To start this post, we’ll simply quote the account from William E. Connelley’s History of Kansas, State and People (1928):

“Another Division in which Kansas people were interested was the Eighty-seventh Division, of which the Washburn College Ambulance Company (347th) formed a part.  This ambulance company was organized at Washburn College very shortly after the United States entered the war.  The late Col. A.M. Fuller, U.S.A., retired, was one of the moving factors of the organization.  Its personnel was all of the very best, and many of its enlisted men became officers.

On June 7, 1917, it was decided to send a field hospital unit of ninety-one men, to be organized under the auspices of the Red Cross, and on June 16th, the War Department authorized the formation of such a unit and its acceptance by the Federal service.  Dr. C.H. Lerrigo, of Topeka, was named its captain, and Dr. Ned Miller, first lieutenant.  On August 2d authorization was received for the men to be sworn into the federal service, and $3,000 was raised for the Red Cross Ambulance Company No. 45, as it was first called.  It was ordered in September, to camp, in Little Rock and Camp Pike, and on September 22nd it started for Camp Pike, where it became the Three Hundred and Forty-seventh Ambulance Corp.  On September 12, 1918, news was received that it had safely arrived in France.  Practically all of the 120 members of the corp were native Kansans.  Its personnel was of the best and many of its men were promoted from the ranks and became officers, or non-commissioned officers in other organizations.  On January 1, 1919, it was disbanded , and members of the company scattered through several other units.”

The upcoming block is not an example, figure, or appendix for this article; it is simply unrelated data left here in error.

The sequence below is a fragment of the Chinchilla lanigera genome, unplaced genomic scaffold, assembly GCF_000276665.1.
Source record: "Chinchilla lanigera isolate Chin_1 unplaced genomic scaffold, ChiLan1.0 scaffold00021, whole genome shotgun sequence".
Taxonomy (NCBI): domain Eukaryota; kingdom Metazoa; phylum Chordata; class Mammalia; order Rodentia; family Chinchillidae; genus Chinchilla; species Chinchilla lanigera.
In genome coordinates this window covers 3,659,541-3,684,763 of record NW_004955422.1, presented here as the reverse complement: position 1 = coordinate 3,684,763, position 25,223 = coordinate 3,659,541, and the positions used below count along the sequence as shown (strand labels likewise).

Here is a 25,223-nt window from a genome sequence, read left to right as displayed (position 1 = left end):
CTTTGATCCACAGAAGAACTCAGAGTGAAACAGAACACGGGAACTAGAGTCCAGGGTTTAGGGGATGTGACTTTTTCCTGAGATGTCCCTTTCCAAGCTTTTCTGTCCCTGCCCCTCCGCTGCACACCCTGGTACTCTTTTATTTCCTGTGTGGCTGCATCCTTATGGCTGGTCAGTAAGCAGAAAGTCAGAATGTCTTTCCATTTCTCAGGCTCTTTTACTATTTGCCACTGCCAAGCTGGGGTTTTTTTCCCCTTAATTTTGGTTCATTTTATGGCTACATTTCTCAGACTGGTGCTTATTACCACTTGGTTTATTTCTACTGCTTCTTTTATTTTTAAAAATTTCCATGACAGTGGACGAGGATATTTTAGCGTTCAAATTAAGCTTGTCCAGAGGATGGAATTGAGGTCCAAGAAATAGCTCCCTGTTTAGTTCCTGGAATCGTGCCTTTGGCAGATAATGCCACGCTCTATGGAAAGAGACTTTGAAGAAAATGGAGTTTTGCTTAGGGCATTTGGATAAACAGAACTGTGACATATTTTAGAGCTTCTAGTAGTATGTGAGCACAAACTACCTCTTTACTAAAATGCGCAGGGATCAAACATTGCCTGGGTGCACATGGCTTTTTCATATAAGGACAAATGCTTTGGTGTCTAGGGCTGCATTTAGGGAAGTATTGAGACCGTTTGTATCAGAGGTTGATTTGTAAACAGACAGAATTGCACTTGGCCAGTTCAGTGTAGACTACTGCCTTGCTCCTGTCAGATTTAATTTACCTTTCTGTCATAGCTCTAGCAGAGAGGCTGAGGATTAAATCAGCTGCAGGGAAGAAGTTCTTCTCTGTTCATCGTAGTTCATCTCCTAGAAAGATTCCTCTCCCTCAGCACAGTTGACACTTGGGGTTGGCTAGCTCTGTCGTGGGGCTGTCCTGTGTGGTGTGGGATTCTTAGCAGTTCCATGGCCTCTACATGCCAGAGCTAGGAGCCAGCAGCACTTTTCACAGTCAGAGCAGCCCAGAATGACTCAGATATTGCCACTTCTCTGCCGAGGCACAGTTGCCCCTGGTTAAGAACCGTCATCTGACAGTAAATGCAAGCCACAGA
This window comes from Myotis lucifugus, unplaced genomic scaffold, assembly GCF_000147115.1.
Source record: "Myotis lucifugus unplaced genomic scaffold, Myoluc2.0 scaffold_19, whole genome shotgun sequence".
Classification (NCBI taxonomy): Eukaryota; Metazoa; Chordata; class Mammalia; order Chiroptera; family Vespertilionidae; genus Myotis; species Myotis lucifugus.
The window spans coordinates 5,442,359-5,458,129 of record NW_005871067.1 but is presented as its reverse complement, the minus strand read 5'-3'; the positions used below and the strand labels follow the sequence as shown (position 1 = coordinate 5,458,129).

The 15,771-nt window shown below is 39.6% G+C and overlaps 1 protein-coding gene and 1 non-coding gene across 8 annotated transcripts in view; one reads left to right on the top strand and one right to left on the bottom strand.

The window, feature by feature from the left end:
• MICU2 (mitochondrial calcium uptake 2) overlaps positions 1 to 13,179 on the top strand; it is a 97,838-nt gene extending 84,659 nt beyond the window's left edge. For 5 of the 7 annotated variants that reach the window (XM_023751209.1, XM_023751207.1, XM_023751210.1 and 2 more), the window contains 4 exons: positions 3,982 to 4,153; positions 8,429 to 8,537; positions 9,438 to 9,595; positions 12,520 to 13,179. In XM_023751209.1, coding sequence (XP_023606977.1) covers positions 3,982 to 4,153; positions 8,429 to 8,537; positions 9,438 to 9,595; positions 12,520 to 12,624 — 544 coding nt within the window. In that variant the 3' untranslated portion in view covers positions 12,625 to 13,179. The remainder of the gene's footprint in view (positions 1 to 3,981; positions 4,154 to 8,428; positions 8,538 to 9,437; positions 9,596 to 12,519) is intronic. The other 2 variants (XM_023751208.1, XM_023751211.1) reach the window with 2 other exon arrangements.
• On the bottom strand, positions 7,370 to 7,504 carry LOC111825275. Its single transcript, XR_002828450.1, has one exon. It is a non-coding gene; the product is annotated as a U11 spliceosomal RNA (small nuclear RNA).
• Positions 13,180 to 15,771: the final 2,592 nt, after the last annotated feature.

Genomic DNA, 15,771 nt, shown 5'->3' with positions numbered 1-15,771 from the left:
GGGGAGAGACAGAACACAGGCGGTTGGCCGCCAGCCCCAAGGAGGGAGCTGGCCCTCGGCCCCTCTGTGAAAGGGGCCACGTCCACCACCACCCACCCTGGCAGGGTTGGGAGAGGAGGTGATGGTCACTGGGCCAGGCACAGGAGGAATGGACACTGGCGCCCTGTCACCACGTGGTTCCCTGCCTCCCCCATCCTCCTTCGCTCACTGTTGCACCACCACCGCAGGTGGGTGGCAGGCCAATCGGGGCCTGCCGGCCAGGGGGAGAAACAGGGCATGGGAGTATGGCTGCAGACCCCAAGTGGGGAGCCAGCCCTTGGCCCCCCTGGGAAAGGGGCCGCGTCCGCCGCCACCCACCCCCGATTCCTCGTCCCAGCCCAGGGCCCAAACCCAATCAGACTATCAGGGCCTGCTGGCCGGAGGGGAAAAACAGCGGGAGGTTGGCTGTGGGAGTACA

A December 26, 1917 article in the Topeka Daily Capital has Captain Lerrigo reporting that after three months at Camp Pike, not one member of the company had been in the guard house, everyone was in excellent health, and that everyone had gained between five and twenty pounds.  Several of the company were musicians, and while in camp frequently gave public entertainments.

Blair Tarr is the Museum Curator of the Kansas State Historical Society. He oversees the three-dimensional collections of the Society, but has special interests in the Civil War, Wichita-made Valentine diners, and Leavenworth's Abernathy Furniture. In the last few years he has also done a lot of cramming on The Great War. He is a past president of the Kansas Museums Association and the Civil War Round Tables of both Kansas City and Eastern Kansas. He is currently a board member of the Heritage League of Greater Kansas City.